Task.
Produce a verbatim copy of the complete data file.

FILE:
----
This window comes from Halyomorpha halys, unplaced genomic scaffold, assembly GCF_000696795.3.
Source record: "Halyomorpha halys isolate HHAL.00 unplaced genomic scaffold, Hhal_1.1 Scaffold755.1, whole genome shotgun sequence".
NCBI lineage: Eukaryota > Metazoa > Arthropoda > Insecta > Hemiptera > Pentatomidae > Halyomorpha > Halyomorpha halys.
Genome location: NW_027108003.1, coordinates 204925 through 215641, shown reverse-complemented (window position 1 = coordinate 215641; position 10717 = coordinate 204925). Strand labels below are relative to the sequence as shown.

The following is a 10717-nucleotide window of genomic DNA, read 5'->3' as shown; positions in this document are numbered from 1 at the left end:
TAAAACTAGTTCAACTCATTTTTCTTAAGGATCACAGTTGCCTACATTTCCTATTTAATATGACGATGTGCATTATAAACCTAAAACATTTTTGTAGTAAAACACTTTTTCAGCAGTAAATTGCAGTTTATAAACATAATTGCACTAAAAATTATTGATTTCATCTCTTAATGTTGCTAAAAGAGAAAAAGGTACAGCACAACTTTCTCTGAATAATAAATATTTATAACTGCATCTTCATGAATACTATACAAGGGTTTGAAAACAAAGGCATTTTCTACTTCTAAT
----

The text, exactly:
This window comes from Halyomorpha halys, unplaced genomic scaffold, assembly GCF_000696795.3.
Source record: "Halyomorpha halys isolate HHAL.00 unplaced genomic scaffold, Hhal_1.1 Scaffold755.1, whole genome shotgun sequence".
NCBI lineage: Eukaryota > Metazoa > Arthropoda > Insecta > Hemiptera > Pentatomidae > Halyomorpha > Halyomorpha halys.
Genome location: NW_027108003.1, coordinates 204925 through 215641, shown reverse-complemented (window position 1 = coordinate 215641; position 10717 = coordinate 204925). Strand labels below are relative to the sequence as shown.

The following is a 10717-nucleotide window of genomic DNA, read 5'->3' as shown; positions in this document are numbered from 1 at the left end:
TAAAACTAGTTCAACTCATTTTTCTTAAGGATCACAGTTGCCTACATTTCCTATTTAATATGACGATGTGCATTATAAACCTAAAACATTTTTGTAGTAAAACACTTTTTCAGCAGTAAATTGCAGTTTATAAACATAATTGCACTAAAAATTATTGATTTCATCTCTTAATGTTGCTAAAAGAGAAAAAGGTACAGCACAACTTTCTCTGAATAATAAATATTTATAACTGCATCTTCATGAATACTATACAAGGGTTTGAAAACAAAGGCATTTTCTACTTCTAAT